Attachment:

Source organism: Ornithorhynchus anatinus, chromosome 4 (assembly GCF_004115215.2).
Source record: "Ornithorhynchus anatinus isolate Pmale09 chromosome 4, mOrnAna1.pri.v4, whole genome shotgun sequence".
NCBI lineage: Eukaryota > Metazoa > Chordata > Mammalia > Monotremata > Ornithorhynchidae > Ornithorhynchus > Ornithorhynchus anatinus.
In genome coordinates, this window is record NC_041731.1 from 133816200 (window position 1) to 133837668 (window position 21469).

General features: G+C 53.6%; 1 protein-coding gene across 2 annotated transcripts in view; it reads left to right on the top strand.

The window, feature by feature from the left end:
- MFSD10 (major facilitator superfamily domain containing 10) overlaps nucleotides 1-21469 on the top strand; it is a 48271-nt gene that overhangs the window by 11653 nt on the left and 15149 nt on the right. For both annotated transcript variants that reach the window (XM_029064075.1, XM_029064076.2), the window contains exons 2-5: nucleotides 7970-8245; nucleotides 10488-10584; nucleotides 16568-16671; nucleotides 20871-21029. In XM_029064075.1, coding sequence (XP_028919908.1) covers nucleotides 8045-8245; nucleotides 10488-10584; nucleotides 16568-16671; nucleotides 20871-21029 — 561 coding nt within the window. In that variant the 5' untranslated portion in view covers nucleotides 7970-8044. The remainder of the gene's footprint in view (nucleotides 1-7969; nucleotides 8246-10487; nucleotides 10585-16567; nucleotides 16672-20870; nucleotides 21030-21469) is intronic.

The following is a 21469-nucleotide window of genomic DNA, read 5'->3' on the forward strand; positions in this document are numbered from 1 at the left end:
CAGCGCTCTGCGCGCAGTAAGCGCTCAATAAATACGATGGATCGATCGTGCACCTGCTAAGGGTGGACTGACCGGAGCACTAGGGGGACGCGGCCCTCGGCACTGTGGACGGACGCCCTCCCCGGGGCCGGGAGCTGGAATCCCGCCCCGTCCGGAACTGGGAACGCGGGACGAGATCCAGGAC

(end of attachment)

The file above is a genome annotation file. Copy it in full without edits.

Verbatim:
Source organism: Ornithorhynchus anatinus, chromosome 4 (assembly GCF_004115215.2).
Source record: "Ornithorhynchus anatinus isolate Pmale09 chromosome 4, mOrnAna1.pri.v4, whole genome shotgun sequence".
NCBI lineage: Eukaryota > Metazoa > Chordata > Mammalia > Monotremata > Ornithorhynchidae > Ornithorhynchus > Ornithorhynchus anatinus.
In genome coordinates, this window is record NC_041731.1 from 133816200 (window position 1) to 133837668 (window position 21469).

General features: G+C 53.6%; 1 protein-coding gene across 2 annotated transcripts in view; it reads left to right on the top strand.

The window, feature by feature from the left end:
- MFSD10 (major facilitator superfamily domain containing 10) overlaps nucleotides 1-21469 on the top strand; it is a 48271-nt gene that overhangs the window by 11653 nt on the left and 15149 nt on the right. For both annotated transcript variants that reach the window (XM_029064075.1, XM_029064076.2), the window contains exons 2-5: nucleotides 7970-8245; nucleotides 10488-10584; nucleotides 16568-16671; nucleotides 20871-21029. In XM_029064075.1, coding sequence (XP_028919908.1) covers nucleotides 8045-8245; nucleotides 10488-10584; nucleotides 16568-16671; nucleotides 20871-21029 — 561 coding nt within the window. In that variant the 5' untranslated portion in view covers nucleotides 7970-8044. The remainder of the gene's footprint in view (nucleotides 1-7969; nucleotides 8246-10487; nucleotides 10585-16567; nucleotides 16672-20870; nucleotides 21030-21469) is intronic.

The following is a 21469-nucleotide window of genomic DNA, read 5'->3' on the forward strand; positions in this document are numbered from 1 at the left end:
CAGCGCTCTGCGCGCAGTAAGCGCTCAATAAATACGATGGATCGATCGTGCACCTGCTAAGGGTGGACTGACCGGAGCACTAGGGGGACGCGGCCCTCGGCACTGTGGACGGACGCCCTCCCCGGGGCCGGGAGCTGGAATCCCGCCCCGTCCGGAACTGGGAACGCGGGACGAGATCCAGGAC